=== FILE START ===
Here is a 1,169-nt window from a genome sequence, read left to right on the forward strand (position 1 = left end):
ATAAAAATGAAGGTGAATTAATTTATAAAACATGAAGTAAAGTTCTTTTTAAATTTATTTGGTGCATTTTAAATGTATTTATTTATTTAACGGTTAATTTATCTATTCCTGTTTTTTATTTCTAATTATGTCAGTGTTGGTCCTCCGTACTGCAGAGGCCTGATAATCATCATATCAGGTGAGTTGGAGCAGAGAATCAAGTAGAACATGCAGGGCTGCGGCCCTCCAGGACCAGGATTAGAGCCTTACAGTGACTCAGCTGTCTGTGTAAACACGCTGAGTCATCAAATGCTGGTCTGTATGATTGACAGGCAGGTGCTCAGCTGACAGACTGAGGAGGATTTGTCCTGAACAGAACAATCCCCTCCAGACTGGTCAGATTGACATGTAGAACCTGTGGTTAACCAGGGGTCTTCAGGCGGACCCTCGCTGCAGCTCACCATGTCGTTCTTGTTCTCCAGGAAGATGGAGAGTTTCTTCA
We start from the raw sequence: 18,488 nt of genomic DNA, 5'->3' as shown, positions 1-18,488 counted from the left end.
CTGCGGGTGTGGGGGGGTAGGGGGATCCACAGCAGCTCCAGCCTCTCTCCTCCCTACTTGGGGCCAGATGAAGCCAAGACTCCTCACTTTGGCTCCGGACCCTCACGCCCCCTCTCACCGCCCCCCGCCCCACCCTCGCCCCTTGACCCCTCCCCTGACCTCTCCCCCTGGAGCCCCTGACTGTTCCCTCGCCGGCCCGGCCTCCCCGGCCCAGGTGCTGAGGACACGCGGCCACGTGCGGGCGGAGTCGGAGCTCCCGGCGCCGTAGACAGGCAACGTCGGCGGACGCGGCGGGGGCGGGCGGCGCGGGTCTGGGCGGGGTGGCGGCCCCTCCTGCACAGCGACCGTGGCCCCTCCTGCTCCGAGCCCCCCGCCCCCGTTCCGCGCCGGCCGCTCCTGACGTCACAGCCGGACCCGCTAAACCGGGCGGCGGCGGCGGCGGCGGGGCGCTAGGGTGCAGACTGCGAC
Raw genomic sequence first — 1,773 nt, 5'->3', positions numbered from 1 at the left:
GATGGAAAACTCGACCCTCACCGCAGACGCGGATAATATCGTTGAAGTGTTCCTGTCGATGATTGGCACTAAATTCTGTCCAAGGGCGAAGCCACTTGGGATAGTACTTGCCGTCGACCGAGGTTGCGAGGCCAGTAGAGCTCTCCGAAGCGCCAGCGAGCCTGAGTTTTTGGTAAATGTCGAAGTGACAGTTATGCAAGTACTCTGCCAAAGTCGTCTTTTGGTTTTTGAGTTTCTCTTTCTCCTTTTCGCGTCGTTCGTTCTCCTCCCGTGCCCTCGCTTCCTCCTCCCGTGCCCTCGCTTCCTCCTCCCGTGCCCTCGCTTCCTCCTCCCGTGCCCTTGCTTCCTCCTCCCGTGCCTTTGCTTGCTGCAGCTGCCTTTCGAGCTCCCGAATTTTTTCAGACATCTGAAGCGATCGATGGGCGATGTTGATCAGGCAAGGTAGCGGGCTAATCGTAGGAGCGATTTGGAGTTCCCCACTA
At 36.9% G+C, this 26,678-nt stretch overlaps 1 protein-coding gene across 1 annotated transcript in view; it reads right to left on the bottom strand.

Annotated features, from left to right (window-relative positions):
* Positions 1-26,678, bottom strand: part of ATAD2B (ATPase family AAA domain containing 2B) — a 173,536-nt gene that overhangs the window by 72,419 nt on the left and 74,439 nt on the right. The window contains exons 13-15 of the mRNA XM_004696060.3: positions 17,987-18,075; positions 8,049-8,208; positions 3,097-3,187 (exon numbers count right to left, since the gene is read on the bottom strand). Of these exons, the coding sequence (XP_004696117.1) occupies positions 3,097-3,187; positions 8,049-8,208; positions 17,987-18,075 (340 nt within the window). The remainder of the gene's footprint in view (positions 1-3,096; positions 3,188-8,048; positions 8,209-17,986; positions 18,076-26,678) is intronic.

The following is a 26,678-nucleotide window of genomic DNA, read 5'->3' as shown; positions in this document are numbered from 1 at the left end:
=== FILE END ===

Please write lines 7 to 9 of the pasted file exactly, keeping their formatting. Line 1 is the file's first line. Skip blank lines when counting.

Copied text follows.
At 36.9% G+C, this 26,678-nt stretch overlaps 1 protein-coding gene across 1 annotated transcript in view; it reads right to left on the bottom strand.

Annotated features, from left to right (window-relative positions):
* Positions 1-26,678, bottom strand: part of ATAD2B (ATPase family AAA domain containing 2B) — a 173,536-nt gene that overhangs the window by 72,419 nt on the left and 74,439 nt on the right. The window contains exons 13-15 of the mRNA XM_004696060.3: positions 17,987-18,075; positions 8,049-8,208; positions 3,097-3,187 (exon numbers count right to left, since the gene is read on the bottom strand). Of these exons, the coding sequence (XP_004696117.1) occupies positions 3,097-3,187; positions 8,049-8,208; positions 17,987-18,075 (340 nt within the window). The remainder of the gene's footprint in view (positions 1-3,096; positions 3,188-8,048; positions 8,209-17,986; positions 18,076-26,678) is intronic.